In 2015, jihadist group the Islamic State of Iraq and the Levant (ISIL) invaded and captured the ancient Syrian city of Palmyra. Months later, they reportedly destroyed large swathes of its cultural and historical monuments, including the Temple of Bel—thought to have been in place at the site since the year 32.
This week, the Institute of Digital Archaeology created a scale model of the Arch of Triumph in the middle of London’s Trafalgar Square, a monument previously destroyed by ISIL upon their capture of Palmyra. “It is a message of raising awareness in the world… We have common heritage,” Maamoun Abdulkarim, Syria’s director of antiquities, told BBC News Online. ” Our heritage is universal—it is not just for Syrian people.”
In the Syrian civil war, Palmyra is more than a sacred site. Its central location within Syria makes it strategically important to both sides, which is unfortunate considering the depth of culture preserved so well in Palmyra before the onset of this war.
The New Palmyra project’s work has been more important than ever before during this conflict. The project works on freely-licensed, digital reconstructions of ancient monuments in the city, including the aforementioned Temple of Bel. Launched in October 2015, it helps to combat the destruction of cultural artifacts by retaining them digitally.
Jon Phillips is the founder of Fabricatorz, a global design and technology company which acts as technical advisor to the project’s work. “New Palmyra is very focused on bringing all groups and people to the table to share data about Palmyra,” he explains, “and to releasing that information using the Creative Commons Zero license, so that all may share in the historic reconstruction of Palmyra.”
The image above is the work of Bassel Khartabil, a figure in the Syrian free culture movement currently imprisoned in an unknown location by the Syrian government. His work in photographing the site, which he had been doing from 2005 through to his arrest in 2012, led directly to the creation of the project.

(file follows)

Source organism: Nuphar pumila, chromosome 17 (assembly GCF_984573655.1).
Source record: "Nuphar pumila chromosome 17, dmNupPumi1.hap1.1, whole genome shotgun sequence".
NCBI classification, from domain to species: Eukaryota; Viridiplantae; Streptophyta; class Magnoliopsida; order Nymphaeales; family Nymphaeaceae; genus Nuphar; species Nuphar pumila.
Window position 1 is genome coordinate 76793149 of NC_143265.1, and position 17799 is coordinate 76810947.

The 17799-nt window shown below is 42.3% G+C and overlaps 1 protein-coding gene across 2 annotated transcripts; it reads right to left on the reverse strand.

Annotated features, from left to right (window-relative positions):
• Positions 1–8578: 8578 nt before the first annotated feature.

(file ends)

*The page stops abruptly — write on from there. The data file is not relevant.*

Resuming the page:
“He gave us the spark to reconstruct Palmyra the open source way,” says Phillips. “Bassel’s culture is free culture.”
His work on the project provided an avenue of preserving the cultural significance of the city amidst massive uncertainty around their future. UNESCO called ISIL’s campaign in Palmyra a form of “cultural cleansing”, stating that they would launch a campaign to evaluate damage, and to protect the remaining ruins in the area.
“While ISIL destroyed parts of Palmyra actively in the last year, the site has been destroyed, rebuilt and reshaped since its creation,” Phillips says. “Regardless of politics, it reawakened the world to the cultural significance of the city.
“We are still in the short term news cycle about Syrian forces retaking the city, so there are loads of articles about the city, and assessment of the damage is taking place. People are now asking, ‘what may be recovered?’ Others are discussing how they may rebuild the city or make a part with new technology.”
The English Wikipedia’s rundown of the events of the past month in the city are documented in the article “Palmyra offensive (March 2016)“, a page created by German Wikipedian Flying Desert Snow Leopard and which has been mostly written by EkoGraf, a user who specialises in articles relating to modern conflicts. Despite only 242 edits having been made to the page—quite a low figure relative to other breaking news topics on Wikipedia—the article is cited with 84 different sources and goes into detail on the specifics of the conflict.
Last month, the Syrian government announced it had retaken nearby city Tadmur from ISIL in what is the third of three named offensives undertaken in the city during the country’s civil war. This was partially thanks to Russian airstrikes in the region, which began on March 9; by March 14, Russia had launched around 80 strikes on the region. Later, mass graves reportedly containing soldiers and civilians killed in initial assaults on the city were discovered by state forces.
The civil war in Syria has claimed some 250,000 lives since unrest began in 2011.
Joe Sutherland, Communications Fellow
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